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University student sets out to help her cousin


Instead of eating foods she enjoys like McDonald’s burgers or rice and beans, this week’s menu will be different for Janelle Oliger, senior.

Starting today when she wakes up, Oliger will be consuming a diet consisting only of liquids like yogurt, smoothies, smashed foods, Ensure and water.

“I like to eat and I’m not ashamed of it,” Oliger said. “It’s going to be rough but it’s going to be an experience.”

Oliger is eating this diet to raise money for her four-year-old cousin Jonah Larbes, who was born with a rare chromosome disorder.

Diagnosed with failure to thrive and feeding difficulty, Jonah lacks the lateral movement of his tongue – needed to move food around in his mouth and to chew – thus making him unable to eat solid foods.

“It’s pretty rare, I haven’t met anyone else with it,” Oliger said.

Oliger has named the fund-raiser “Living like Jonah,” for her cousin who has been living off of baby food, yogurt and Pediasure for the past two years.

Jonah’s parents, Krista and Randy, have tried to feed Jonah solid foods but he couldn’t eat them.

“We kept thinking it was going to get better but it never has,” said Krista Larbes, Jonah’s mother. “He’s scared of food now.”

After doing much research, his family found a treatment program for Jonah six months ago, but it will cost $30,000 and is not covered by insurance, Oliger said.

The cost of treatment does not include travel and lodging expenses.

“It’s extremely important that he gets this treatment,” Larbes said. “I’m just worried that if we don’t get it now that it [eating solid foods] is something he won’t be able to do.”

The treatment Jonah needs is available in Richmond, Virginia. There Jonah would be enrolled in an eight week therapy program.

“They will help teach him to use his tongue – things we take for granted every day,” Larbes said.

The treatment will consist of slowly introducing Jonah to solid foods and different textures and by training him to use his tongue to eat, Oliger said.

In return the new foods should increase Jonah’s nourishment and weight.

“The biggest push is to get him to gain weight,” she said.

Oliger said she is close to her cousin and enjoys playing with him, wishing he only had the strength like other kids his age.

“He likes to run outside and play but he doesn’t have the energy,” she said.

Finding out the treatment was available but that it was so expensive has been difficult on the family, Oliger said.

“You’re really excited there’s a treatment but it’s just been a roller coaster of emotions,” she said.

Oliger’s sorority sisters from Sigma Lambda Gamma will be helping her out during the week with monitoring her health by looking for signs of exhaustion and malnourishment. They will be wearing tags during the week so people will know they are part of the fund-raiser and can donate or ask questions.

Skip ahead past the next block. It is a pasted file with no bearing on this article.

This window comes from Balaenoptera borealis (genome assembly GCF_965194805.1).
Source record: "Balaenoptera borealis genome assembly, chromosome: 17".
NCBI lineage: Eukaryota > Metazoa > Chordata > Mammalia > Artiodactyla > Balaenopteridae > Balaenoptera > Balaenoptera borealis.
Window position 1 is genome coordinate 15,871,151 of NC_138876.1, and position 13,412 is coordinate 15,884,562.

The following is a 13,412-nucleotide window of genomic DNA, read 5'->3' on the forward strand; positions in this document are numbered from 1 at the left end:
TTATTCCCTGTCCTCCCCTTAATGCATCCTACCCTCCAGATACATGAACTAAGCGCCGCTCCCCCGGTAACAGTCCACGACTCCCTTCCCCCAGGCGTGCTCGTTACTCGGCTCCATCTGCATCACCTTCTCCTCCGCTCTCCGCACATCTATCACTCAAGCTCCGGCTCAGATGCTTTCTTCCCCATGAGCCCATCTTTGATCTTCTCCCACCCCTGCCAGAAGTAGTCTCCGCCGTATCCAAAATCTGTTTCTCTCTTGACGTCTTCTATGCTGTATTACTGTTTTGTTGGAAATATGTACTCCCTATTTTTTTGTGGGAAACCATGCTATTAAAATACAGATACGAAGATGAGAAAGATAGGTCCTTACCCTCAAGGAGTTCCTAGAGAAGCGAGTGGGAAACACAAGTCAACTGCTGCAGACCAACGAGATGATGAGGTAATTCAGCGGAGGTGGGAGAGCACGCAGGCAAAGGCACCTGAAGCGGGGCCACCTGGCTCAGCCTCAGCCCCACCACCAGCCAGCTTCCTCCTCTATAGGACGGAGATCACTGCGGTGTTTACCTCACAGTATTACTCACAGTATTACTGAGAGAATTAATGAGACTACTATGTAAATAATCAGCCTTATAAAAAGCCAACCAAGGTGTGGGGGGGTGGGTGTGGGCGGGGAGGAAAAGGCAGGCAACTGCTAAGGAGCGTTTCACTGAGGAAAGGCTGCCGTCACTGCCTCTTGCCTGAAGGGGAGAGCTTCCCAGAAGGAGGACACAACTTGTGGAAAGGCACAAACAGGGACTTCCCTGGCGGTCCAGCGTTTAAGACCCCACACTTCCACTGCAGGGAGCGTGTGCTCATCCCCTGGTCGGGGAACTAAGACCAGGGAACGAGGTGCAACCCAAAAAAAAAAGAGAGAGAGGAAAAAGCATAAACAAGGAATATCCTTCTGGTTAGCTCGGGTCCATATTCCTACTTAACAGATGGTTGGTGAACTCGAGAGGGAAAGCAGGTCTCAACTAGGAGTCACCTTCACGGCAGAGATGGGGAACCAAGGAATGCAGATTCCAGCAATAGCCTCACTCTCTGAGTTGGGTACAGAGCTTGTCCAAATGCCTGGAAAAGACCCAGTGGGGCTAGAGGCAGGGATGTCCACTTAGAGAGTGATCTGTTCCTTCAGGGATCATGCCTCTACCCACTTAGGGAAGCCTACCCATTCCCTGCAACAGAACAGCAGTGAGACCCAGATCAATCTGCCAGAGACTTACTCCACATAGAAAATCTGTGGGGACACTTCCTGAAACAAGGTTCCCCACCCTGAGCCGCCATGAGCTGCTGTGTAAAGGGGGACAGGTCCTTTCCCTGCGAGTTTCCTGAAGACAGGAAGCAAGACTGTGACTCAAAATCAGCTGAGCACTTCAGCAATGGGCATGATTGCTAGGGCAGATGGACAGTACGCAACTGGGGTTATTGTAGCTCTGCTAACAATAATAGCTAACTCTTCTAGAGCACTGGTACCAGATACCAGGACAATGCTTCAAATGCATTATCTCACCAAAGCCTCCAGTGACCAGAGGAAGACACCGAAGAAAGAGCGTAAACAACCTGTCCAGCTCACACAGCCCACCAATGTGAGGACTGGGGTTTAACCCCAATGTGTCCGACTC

“I’m supporting her and getting the word out for people to donate,” said Jeannine Ware, senior and Sigma Lambda Gamma sister. “I think it’s a great thing she’s doing and it shows there are people out there who care for other people and other causes.”

Oliger’s fund-raiser will be appreciated, Larbes said.

“I think it’s amazing for someone to that age to take so much interest in a little child’s life,” she said. “I’m almost speechless, I’m just amazed that she would think to do this. This is a chance for my son to live a more normal life.”

The sorority sisters are supportive of her cause, Ware said.

“I thought it was a great idea,” she said. “I was really proud of her for stepping up and doing this for her cousin.”

Oliger has sent out notices to her sorority’s other chapters nationwide, with positive responses so far.

“It’s overwhelming to know people care that much,” Oliger said.

She has also received support from other sororities and fraternities on campus.

“It’s a good start, to know the campus really cares,” Oliger said.

The idea for the fund-raiser came to Oliger shortly after she found out how much the treatment would cost.

“I was laying in bed one night and thought, ‘what better way to help him?'” Oliger said.

Oliger will continue this diet until 4 p.m. Friday, with the goal for the fund-raiser being $5,000.

“But hopefully we’ll get more than that,” Oliger said. “Couch change is definitely accepted, even if it’s covered in lint.”

Oliger sees her unique diet for the week as a good way to raise awareness about her cousin’s cause.

“Everyone thinks I’m nuts but if it’s going to get some attention, heck yeah I’m gonna do it,” she said.

Editor’s Note: If you would like to donate to “Living Like Jonah” please contact Janelle Oliger at [email protected], call (419) 372-2158 or stop by the Sigma Lambda Gamma house at 703 East Street. Donations of cash, checks and money orders are encouraged.

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